Feroze From India, joined Dec 2004, 794 posts, RR: 3
Reply 1, posted (9 years 4 months 3 weeks 6 days 9 hours ago) and read 3744 times:
The Cranford Agreement prevents 09L departures except in emergencies:
Quote: Departing aircraft normally do not use the northern runway on easterly operations due to the Cranford Agreement. This is an oral agreement between the Government and the residents of Cranford which has existed since the mid-1950s.
This agreement was designed to protect the residents of Cranford, which is very close to the eastern end of the northern runway, from the high noise levels experienced on the ground from departing aircraft which are at low altitudes over Cranford. However, overflight is permitted when necessary, for example when the southern runway is closed, e.g for maintenance works
Quote: g) The Cranford Agreement (as it applies today)
29.This is a 1950s undertaking to avoid easterly take-offs from the northern runway (09L) over Cranford when ever possible. Until the main runways were extended westward in the 1960s Cranford was the nearest residential area to the airport situated under the approach and departure tracks. It is not a written agreement, but is understood to have been a "best endeavour" undertaking given at a public meeting in 1952. The main effect of the restriction is to require take-offs to use the southern runway (09R) during easterly operations, which in turn means that most easterly landings must overfly Windsor and Poyle to use the northern runway (09L), thereby precluding runway alternation during easterly operations in the daytime.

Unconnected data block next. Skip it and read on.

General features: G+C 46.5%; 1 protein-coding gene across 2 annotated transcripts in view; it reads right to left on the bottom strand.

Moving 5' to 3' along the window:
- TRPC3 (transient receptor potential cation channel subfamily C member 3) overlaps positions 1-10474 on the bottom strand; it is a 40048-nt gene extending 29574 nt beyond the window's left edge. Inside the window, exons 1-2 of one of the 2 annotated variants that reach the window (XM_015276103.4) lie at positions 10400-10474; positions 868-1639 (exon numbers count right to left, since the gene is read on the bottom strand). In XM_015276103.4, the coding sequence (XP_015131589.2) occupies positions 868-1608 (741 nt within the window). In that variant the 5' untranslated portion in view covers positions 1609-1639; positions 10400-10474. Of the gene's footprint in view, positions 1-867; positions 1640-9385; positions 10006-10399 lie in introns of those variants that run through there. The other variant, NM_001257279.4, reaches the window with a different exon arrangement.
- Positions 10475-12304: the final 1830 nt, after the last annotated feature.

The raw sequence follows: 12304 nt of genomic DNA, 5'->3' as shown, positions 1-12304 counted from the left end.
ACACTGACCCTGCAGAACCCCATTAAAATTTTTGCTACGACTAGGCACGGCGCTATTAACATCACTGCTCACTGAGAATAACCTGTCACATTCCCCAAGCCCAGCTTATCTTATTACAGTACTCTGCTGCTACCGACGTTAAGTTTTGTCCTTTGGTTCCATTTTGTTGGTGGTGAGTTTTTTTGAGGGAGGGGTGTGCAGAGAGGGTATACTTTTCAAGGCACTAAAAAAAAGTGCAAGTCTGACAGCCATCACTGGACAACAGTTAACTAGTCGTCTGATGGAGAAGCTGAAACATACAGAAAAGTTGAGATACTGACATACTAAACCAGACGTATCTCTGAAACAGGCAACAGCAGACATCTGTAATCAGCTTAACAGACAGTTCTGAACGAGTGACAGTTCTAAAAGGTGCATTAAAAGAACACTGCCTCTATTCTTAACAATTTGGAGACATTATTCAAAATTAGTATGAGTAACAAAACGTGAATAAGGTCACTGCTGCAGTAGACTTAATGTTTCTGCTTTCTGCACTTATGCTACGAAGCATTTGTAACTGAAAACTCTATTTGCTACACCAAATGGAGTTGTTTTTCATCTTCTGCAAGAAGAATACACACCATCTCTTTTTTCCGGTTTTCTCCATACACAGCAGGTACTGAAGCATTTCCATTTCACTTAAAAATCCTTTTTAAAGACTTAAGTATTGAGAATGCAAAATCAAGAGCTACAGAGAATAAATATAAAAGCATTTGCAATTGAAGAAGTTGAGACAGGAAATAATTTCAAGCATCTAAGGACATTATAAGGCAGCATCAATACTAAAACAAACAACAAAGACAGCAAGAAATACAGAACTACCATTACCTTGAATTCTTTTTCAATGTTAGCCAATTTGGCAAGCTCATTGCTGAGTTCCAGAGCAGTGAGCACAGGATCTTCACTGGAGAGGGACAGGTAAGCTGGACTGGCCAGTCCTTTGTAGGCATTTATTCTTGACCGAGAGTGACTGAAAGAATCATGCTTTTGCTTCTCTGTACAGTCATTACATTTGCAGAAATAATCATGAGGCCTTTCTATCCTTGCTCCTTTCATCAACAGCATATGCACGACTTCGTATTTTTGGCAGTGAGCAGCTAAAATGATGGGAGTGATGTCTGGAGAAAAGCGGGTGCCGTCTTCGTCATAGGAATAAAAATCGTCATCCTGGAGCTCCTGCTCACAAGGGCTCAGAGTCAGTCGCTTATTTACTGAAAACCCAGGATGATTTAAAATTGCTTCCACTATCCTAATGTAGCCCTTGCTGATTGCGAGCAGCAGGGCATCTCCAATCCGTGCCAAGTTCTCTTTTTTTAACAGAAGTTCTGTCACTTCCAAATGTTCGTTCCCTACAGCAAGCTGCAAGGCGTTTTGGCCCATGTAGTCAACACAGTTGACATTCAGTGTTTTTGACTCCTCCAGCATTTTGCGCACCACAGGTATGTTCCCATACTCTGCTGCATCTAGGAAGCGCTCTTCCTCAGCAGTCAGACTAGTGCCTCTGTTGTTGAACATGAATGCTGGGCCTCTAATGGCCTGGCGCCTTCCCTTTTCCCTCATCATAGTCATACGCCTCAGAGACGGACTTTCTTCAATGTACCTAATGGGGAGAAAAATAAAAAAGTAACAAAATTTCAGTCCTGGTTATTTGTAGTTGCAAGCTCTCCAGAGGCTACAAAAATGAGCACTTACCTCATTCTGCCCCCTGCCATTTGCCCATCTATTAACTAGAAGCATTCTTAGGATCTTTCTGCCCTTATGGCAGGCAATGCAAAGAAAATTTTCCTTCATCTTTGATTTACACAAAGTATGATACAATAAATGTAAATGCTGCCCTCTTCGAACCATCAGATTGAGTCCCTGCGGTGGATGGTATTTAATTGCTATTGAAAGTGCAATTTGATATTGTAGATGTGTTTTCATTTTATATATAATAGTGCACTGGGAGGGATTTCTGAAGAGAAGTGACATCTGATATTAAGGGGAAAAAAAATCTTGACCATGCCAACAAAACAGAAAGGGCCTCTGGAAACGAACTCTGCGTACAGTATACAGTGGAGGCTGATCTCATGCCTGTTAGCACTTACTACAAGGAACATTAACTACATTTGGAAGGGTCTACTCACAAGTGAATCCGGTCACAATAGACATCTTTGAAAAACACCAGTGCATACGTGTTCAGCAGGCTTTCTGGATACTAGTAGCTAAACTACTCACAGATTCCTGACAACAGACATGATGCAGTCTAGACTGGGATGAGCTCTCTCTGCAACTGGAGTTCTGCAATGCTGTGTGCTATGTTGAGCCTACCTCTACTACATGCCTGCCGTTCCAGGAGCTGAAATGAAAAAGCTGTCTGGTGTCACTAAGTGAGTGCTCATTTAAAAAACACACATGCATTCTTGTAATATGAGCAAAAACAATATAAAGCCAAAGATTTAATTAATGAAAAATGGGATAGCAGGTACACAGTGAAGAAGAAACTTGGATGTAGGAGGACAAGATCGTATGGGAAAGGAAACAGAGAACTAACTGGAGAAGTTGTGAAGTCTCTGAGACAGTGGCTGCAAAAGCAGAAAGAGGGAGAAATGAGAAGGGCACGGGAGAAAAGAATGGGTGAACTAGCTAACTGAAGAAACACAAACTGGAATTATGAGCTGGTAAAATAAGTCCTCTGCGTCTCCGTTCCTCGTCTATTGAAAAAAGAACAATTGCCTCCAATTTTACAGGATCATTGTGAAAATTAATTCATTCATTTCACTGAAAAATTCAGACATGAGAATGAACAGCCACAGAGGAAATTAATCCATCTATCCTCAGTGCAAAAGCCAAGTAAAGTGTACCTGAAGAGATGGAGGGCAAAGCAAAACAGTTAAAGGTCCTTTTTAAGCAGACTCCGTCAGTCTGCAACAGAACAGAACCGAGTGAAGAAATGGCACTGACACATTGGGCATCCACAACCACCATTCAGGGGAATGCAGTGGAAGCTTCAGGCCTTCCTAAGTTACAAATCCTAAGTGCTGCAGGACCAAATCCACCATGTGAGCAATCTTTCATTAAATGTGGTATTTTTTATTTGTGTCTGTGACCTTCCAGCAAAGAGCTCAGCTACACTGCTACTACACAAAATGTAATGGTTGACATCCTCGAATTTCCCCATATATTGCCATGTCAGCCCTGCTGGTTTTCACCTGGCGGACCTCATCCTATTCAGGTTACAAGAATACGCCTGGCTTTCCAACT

Bellerophon From United Kingdom, joined May 2002, 586 posts, RR: 58
Reply 4, posted (9 years 4 months 3 weeks 6 days 7 hours ago) and read 3647 times:
I've flown several departures from 09L in the last five or so years, due to 09R either being closed, or being too rough when resurfacing work was in progress, however, in general terms, Feroze is correct.
09L is not used for departures, unless there is no viable alternative runway available.
Dalb777 From United States of America, joined May 2005, 2192 posts, RR: 0
Reply 5, posted (9 years 4 months 3 weeks 6 days 3 hours ago) and read 3584 times:
Any problem with 27R for landing? Aircraft fly over the same neighborhood when landing on 27R as they do when taking off from 9L. My guess is that landings are a little quieter than takeoffs, so they don't create as much as a problem???
Geaux Tigers! Geaux Hornets! Geaux Saints! WHO DAT!!!
UAL777UK From United Kingdom, joined Nov 2005, 3356 posts, RR: 1
Reply 6, posted (9 years 4 months 3 weeks 5 days 23 hours ago) and read 3520 times:
Quoting Dalb777 (Reply 5): Any problem with 27R for landing? Aircraft fly over the same neighborhood when landing on 27R as they do when taking off from 9L. My guess is that landings are a little quieter than takeoffs, so they don't create as much as a problem???
No problems for landings at all, their cannot be for the reasons stated above, the take off's will be on 9R.
Planesarecool From United Kingdom, joined Nov 2001, 4142 posts, RR: 10
Reply 7, posted (9 years 4 months 3 weeks 5 days 22 hours ago) and read 3489 times:
9L was often for departures while the end of 9R was being resurfaced. Many aircraft which would have used up a lot of the runway used 9L as 9R had been shortened by quite a lot due to the work. On the last sunday before the Concorde retirement, I saw 5 other aircraft use 9L, an Emirates B777-300, a Singapore B747-400, Virgin A340-600, Thai B747-400 and Virgin B747-400. All 6 departures (inc. Concorde), made sharp turns straight after departure.
B747-437B From , joined Dec 1969, posts, RR:
Reply 8, posted (9 years 4 months 3 weeks 5 days 11 hours ago) and read 3454 times:
9L is periodically used for departures as well when there is a big backlog of flights due to depart before the night quota kicks in - they sometimes launch 2-3 of those off 9L simultaneously with 9R to clean things up before they turn into pumpkins.